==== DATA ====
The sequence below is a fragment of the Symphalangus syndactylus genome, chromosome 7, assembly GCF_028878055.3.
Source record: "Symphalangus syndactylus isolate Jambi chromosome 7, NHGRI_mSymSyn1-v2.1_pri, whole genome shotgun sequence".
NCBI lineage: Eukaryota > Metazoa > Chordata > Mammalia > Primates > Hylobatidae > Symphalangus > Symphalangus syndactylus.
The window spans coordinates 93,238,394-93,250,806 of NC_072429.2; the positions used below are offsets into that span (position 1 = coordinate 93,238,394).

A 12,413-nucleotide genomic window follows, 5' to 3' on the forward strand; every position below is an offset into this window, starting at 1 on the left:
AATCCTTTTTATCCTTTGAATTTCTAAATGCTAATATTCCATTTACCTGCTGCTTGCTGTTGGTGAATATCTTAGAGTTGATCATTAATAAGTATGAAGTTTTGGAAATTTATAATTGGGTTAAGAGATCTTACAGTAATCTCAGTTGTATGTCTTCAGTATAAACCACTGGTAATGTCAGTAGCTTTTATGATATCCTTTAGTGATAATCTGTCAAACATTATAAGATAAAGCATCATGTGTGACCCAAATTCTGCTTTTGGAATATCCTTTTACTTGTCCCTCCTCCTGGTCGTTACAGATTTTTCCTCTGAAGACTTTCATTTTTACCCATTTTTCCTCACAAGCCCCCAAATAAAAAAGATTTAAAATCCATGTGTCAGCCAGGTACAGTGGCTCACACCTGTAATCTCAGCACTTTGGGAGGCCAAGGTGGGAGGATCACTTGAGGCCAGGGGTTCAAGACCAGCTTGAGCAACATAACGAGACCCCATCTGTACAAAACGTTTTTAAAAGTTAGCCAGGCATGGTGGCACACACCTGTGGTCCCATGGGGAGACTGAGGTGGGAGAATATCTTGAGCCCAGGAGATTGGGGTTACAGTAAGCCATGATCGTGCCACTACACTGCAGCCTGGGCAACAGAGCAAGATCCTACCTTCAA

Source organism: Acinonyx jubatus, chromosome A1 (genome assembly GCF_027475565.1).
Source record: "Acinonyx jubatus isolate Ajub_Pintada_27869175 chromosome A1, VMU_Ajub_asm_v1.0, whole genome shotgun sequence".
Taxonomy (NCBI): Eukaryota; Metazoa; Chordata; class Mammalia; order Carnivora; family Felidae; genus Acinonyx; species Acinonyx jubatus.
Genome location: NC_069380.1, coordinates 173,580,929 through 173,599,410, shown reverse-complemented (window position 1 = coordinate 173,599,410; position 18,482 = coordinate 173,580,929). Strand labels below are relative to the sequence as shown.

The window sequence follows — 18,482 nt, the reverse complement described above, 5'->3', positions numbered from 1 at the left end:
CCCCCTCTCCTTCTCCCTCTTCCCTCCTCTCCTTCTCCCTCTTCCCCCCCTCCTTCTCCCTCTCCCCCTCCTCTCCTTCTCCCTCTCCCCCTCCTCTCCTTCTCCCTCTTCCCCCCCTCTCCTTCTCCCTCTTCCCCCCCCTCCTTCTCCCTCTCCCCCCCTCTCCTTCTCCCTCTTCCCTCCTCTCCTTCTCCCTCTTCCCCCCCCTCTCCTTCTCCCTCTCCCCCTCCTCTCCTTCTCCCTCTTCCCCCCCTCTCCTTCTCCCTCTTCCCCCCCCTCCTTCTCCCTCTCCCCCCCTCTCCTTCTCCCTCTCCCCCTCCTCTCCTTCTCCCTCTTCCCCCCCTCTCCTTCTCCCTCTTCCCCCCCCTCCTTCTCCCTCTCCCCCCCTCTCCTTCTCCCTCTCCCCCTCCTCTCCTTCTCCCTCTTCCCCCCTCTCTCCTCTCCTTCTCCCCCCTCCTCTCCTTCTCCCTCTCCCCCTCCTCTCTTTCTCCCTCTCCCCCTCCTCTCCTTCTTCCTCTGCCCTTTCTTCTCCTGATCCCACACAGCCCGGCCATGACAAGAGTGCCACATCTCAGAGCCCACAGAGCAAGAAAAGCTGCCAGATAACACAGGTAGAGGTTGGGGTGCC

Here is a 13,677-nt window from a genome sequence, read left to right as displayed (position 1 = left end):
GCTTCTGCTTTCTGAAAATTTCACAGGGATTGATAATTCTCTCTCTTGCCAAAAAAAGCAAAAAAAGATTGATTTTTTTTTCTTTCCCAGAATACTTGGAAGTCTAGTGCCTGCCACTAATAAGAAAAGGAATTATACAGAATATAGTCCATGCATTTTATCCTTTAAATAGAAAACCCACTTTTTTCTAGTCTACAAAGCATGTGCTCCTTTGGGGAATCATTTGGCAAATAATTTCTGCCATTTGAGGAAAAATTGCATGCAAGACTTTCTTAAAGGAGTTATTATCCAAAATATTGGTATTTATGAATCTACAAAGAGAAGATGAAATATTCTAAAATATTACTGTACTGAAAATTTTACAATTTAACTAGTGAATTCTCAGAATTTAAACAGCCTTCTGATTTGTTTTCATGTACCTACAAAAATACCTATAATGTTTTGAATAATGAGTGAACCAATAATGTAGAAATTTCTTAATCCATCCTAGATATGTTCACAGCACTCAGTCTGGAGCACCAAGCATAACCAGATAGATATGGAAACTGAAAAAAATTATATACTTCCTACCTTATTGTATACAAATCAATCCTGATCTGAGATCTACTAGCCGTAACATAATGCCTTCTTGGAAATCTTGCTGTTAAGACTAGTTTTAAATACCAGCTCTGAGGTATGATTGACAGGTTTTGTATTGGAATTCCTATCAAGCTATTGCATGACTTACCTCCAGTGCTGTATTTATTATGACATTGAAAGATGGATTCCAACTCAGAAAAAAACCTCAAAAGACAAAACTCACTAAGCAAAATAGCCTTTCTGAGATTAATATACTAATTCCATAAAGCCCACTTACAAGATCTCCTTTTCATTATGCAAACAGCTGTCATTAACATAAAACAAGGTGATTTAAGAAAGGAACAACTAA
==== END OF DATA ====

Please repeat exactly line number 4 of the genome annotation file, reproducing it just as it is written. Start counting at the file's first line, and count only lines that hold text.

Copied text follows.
The window spans coordinates 93,238,394-93,250,806 of NC_072429.2; the positions used below are offsets into that span (position 1 = coordinate 93,238,394).